The Tapanuli orangutan – scientifically known as Pongo tapanuliensis – only gained recognition as a species in 2017. But in the same breath that researchers were excitedly uttering their name, they were also declaring this orangutan critically endangered. Studies suggest only between 750 and 800 of them exist.
One of the major threats they face currently is the construction of a hydroelectric dam. The Batang Toru project will rip through the heart of their home. But the coronavirus (Covid-19) pandemic has offered a brief and welcome respite for the world’s rarest great ape. The project developer has recently requested to delay the launch of commercial operations by three years, until 2025, due to the coronavirus crisis.
On the brink
As the conservation charity Born Free points out, orangutans are “on the brink”. There are three known species, Tapanuli, Bornean and Sumatran. All three are critically endangered.
Human activities are responsible for their demise. The theft of their homes for human development is largely to blame. Born Free says they’ve lost “an estimated 80% of their habitat” over the last 30 years. Although this development is taking place in southeast Asia, namely the islands of Borneo and Sumatra, the global community – alongside the Indonesian government – is implicated in the orangutans’ predicament. Because palm oil production, timber production and mining are major threats to them. The companies linked to those activities, and the consumers of the yields, span the globe.
The illegal pet trade is another threat they face.
A unique menace
For the Tapanuli orangutan in particular, the Batang Toru dam development is a unique menace right now. The International Union for Conservation of Nature (IUCN)’s Primate Specialist Group – its Section on Great Apes (IUCN SGA) to be exact – has called on the Indonesian government to review the project. In a recent blogpost, the IUCN SGA’s Erik Meijaard and Serge Wich say that the dam would “separate the three subpopulations of the Tapanuli orangutan and further undermine their survival”. They argue the area the dam project is due to use is “crucial” to the orangutans’ “connectivity”. Furthermore, they warn:
The species has much declined in historic times and any further population losses would rapidly drive the Tapanuli orangutan to extinction. If the population loses more than 1% of adult animals per year, it will go extinct in the foreseeable future.
As Mongabay reported in 2019, the Sumatran Orangutan Conservation Programme’s director, Ian Singleton, said that the infrastructure needed for the dam is “massive” and will have an “irreversible impact” on the orangutans. Mongabay wrote:
He says the construction will further open the forest and increase opportunities for people to settle in the area, clear more land, and hunt. That, in turn, will increase the likelihood of conflicts between people and orangutans — a situation, he says, that rarely ends well for the orangutans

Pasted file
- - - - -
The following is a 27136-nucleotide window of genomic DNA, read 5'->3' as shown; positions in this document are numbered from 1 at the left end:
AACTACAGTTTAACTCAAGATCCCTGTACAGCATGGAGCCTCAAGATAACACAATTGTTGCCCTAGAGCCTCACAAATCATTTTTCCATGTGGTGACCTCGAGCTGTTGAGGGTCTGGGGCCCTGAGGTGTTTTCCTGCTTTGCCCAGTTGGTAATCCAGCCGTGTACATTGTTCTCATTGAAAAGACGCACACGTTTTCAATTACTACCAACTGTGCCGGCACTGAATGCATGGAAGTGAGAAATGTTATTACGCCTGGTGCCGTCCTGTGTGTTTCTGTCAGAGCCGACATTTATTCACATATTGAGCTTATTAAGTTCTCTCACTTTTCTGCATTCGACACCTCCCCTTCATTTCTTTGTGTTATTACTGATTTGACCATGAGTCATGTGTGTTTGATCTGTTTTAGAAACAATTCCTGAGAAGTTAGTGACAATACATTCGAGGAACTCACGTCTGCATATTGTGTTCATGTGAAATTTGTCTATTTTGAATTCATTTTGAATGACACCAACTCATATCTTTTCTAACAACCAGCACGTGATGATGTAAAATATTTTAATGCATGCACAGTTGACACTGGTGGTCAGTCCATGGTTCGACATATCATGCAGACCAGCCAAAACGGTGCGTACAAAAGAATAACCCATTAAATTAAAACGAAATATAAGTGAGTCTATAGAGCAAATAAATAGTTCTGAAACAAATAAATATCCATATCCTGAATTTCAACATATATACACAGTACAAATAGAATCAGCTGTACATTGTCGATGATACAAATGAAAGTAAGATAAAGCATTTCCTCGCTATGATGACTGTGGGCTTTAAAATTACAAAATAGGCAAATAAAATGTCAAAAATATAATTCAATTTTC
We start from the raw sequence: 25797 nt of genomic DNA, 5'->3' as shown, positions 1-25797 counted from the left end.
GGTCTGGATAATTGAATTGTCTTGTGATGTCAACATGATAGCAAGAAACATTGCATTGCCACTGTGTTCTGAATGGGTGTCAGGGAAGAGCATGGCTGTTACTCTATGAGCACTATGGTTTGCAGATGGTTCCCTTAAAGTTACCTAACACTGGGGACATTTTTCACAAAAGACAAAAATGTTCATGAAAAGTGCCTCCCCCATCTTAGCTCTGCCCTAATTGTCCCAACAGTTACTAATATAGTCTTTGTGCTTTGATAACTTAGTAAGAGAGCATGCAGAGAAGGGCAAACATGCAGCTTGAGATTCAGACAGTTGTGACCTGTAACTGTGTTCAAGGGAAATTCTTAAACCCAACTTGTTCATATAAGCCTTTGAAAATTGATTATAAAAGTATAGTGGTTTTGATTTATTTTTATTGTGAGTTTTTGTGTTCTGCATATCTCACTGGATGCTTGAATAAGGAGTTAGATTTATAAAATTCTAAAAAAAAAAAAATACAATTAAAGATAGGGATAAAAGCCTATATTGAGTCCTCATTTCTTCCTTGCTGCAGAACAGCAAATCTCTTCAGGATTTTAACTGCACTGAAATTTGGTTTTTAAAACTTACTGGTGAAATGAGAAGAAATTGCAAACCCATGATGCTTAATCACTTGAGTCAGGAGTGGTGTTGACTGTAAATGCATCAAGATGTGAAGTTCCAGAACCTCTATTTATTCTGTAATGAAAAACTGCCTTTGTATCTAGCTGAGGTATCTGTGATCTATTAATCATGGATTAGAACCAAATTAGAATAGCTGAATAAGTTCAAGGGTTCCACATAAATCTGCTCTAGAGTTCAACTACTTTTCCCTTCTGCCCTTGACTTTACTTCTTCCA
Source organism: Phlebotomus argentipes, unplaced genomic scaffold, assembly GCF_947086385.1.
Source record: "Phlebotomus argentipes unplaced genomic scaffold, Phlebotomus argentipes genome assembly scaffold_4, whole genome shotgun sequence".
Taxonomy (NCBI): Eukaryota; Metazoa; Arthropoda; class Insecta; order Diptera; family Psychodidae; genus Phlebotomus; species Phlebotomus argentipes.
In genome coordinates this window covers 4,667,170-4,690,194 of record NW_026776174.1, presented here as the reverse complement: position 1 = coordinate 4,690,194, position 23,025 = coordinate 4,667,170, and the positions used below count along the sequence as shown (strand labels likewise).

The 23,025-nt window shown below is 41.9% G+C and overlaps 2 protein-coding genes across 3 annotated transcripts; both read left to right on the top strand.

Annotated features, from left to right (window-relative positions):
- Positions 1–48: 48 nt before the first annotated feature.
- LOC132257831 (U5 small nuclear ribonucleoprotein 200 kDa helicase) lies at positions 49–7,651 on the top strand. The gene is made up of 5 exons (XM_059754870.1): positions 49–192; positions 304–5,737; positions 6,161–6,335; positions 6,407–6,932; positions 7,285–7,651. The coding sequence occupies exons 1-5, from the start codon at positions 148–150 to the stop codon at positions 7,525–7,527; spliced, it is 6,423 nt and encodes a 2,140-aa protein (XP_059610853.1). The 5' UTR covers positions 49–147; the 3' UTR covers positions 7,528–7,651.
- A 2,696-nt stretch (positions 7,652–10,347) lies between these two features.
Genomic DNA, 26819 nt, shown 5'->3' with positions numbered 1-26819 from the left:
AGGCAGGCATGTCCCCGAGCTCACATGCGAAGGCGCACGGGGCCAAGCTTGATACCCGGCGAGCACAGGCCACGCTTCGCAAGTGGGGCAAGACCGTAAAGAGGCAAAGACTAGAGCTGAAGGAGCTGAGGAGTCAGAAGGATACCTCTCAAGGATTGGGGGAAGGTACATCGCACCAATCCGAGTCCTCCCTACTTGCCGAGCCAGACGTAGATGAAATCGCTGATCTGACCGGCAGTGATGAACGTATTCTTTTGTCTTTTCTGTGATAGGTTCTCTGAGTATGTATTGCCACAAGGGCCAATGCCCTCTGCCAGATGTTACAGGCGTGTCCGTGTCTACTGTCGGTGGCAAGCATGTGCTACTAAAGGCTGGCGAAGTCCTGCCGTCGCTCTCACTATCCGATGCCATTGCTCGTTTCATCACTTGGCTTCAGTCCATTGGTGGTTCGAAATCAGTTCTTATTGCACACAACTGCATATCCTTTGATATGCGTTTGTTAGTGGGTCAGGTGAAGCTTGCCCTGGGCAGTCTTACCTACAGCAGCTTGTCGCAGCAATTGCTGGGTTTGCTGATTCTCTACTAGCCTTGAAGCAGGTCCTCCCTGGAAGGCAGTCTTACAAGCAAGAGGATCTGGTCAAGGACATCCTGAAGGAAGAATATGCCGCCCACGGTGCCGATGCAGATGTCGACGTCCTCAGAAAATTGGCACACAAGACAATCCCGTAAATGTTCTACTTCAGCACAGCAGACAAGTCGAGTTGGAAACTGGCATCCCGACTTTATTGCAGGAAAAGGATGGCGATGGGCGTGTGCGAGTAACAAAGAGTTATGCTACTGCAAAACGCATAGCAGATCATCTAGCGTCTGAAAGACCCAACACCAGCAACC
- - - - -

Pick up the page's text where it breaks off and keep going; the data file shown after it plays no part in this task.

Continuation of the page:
Incidents of severely injured and displaced orangutans in the area have already been connected with the project. Displacement can drive the orangutans into farming land, where they risk violence at the hands of humans.
Despite international financing of the project being less than forthcoming, due to the environmental concerns, it’s still pegged to go ahead. The IUCN SGA says that the proponents of the project – Jakarta-based North Sumatera Hydro Energy and China’s national hydropower agency Sinohydro – are making questionable claims to support their case. The IUCN SGA released a fact-checking report which it says identified:
many inaccurate and misleading statements made by the project’s developers, especially concerning its likely impact on the newly described Tapanuli orangutan species
A further report produced by energy consultancy firm Brown Brothers Energy and Environment (B2E2), and commissioned by a number of NGOs, also took on the project developers’ claims about the necessity of the dam for the region’s energy needs. In light of plans for other power plants in the area, the report asserted the dam was “wholly unnecessary to meet North Sumatra’s electricity demand in the future”.
A surprise pause
Now, the developer has requested a three-year delay on the project because of the difficulty the pandemic has caused in Chinese workers travelling to Indonesia. Meijaard and Wich hope the surprise pause allows for a serious discussion with the Indonesian government on how to avoid the Tapanuli orangutan’s extinction. They are calling for “objective and independent studies” into the threat the dam poses to the critically endangered species. They argue:
The most threatened great ape species in the world deserves the highest level of protection. Cancelling the hydropower plans and moving the project, or an alternative option to generate energy, to another, lower-risk location, would show the world that Indonesia takes its international sustainability commitments and national environmental legislation seriously.
Sliver of hope
For many of the world’s species, the pandemic has proven to be another danger in their already precarious existence. The crisis, which in itself was likely caused by humans exploiting other animals, risks the jobs and funding of the relatively few people on earth actively engaged in protecting other animals. For great apes in particular, including the Tapanuli orangutans, coronavirus poses a direct threat to their health. They share much of their DNA with humans so are at risk of catching the disease.
But the delay the pandemic has forced on the Batang Toru dam development does offer a sliver of hope for the Tapanuli orangutans. At least, it will if their evolutionary cousins – the humans – seize the opportunity the delay has provided.
Featured image via Tim Laman/Wikimedia
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